Google’s apps look and feel increasingly out of place on Apple’s iOS

“Google’s decision to use Material Design has rubbed some iOS users the wrong way,” Jim Lynch writes for CIO. “My own feeling about this is that companies should make it a point to respect the design language of the platform they are developing for, since anything else seems to anger the majority of users on that platform. This is really just common sense, if you are going to release an app for iOS then make it look like an iOS app and vice versa for Android apps.”

“I think that the reason companies like Google don’t do this is simple laziness, as well as an unwillingness to spend a little more development money to tweak an app’s design to match the design language of the platform it is going to run on,” Lynch writes. “But is it really worth it to skip a little more work or save a few bucks while angering users and driving them away from your apps? I don’t think so.”

“Unfortunately, I don’t see Google changing its behavior anytime soon. The company seems blithely unaware of how many iOS users dislike Material Design on the iPhone and iPad. So Google will probably bumble along, making the same design mistakes that they’ve been making so far,” Lynch writes. “I hope, however, that Apple learns from Google’s mistakes and makes it a point to make Apple Music and any other apps it makes for Android use Material Design instead of Apple’s usual iOS design language. It’s the best way to satisfy users on Android and avoid alienating them from Apple’s products.”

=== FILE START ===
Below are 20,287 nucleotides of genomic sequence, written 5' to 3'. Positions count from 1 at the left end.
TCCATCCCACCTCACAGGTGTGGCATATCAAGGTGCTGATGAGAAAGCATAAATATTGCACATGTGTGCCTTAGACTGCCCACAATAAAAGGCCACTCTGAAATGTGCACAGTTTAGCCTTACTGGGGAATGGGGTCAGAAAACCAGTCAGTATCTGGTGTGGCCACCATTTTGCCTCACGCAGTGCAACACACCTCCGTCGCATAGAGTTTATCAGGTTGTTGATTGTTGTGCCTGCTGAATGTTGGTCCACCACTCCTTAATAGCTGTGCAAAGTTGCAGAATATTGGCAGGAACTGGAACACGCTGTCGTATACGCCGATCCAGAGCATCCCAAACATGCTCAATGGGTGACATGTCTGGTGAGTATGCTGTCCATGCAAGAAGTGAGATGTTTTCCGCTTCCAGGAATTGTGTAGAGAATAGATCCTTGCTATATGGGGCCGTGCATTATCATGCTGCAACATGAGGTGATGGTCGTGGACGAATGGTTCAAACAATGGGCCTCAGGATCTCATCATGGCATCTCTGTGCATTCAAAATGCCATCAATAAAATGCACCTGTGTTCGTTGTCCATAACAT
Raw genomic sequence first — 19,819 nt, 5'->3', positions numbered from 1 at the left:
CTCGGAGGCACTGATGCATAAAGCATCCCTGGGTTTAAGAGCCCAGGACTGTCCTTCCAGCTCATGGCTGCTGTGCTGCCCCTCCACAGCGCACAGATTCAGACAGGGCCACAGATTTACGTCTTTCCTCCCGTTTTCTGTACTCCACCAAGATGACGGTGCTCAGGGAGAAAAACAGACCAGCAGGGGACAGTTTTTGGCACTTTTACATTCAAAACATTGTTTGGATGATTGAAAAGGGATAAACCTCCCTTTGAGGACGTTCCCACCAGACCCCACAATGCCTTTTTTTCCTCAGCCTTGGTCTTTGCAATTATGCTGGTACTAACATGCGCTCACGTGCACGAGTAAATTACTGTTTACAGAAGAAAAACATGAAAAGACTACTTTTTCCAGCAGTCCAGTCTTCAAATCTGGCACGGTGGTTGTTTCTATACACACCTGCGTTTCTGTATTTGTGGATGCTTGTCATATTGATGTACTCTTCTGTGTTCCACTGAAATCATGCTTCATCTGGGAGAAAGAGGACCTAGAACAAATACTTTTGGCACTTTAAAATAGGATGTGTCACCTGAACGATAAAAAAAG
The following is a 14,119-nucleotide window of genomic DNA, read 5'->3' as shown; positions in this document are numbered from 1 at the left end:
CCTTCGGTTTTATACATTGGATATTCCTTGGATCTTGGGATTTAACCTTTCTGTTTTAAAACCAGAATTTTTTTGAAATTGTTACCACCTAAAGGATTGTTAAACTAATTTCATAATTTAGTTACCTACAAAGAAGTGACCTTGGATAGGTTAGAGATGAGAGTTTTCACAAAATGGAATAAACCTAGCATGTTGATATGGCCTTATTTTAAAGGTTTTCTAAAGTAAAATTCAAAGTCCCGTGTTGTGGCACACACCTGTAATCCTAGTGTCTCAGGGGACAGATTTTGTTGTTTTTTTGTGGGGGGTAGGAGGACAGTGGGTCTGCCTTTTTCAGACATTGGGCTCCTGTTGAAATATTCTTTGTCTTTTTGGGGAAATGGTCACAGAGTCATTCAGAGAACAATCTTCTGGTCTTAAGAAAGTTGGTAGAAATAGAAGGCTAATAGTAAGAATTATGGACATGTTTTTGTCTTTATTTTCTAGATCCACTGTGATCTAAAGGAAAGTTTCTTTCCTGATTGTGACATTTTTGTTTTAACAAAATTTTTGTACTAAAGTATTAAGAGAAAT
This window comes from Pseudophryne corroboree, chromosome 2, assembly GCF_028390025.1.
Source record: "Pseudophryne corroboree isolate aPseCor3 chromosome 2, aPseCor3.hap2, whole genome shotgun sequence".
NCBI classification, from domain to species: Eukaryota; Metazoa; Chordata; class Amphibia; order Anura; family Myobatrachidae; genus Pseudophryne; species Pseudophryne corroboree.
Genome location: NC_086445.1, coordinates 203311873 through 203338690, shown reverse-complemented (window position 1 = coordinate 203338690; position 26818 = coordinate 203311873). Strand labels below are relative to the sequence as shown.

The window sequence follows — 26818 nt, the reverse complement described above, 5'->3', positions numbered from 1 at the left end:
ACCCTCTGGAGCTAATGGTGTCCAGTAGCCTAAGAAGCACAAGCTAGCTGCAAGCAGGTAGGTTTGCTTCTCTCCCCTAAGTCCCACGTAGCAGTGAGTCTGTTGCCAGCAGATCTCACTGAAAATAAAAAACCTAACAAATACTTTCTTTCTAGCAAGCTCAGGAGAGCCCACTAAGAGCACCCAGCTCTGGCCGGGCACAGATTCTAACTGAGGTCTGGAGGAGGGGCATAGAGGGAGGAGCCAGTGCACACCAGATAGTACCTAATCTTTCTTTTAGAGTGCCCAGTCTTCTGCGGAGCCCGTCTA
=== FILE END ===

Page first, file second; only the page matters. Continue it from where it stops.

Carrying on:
Read more in the full article here.

MacDailyNews Take: Before seemingly doing little more than porting their apps from Android to iOS, Google should have listened to Steve Jobs in 2010 when he explained why allowing devlopers to use Adobe’s shiteous Flash to create iOS apps would result in poor, lowest-comon-denominator apps:

Some typical components of Google's Material Design UI
Some typical components of Google’s Material Design UI
We know from painful experience that letting a third party layer of software come between the platform and the developer ultimately results in sub-standard apps and hinders the enhancement and progress of the platform. If developers grow dependent on third party development libraries and tools, they can only take advantage of platform enhancements if and when the third party chooses to adopt the new features. We cannot be at the mercy of a third party deciding if and when they will make our enhancements available to our developers.

This becomes even worse if the third party is supplying a cross platform development tool. The third party may not adopt enhancements from one platform unless they are available on all of their supported platforms. Hence developers only have access to the lowest common denominator set of features. Again, we cannot accept an outcome where developers are blocked from using our innovations and enhancements because they are not available on our competitor’s platforms.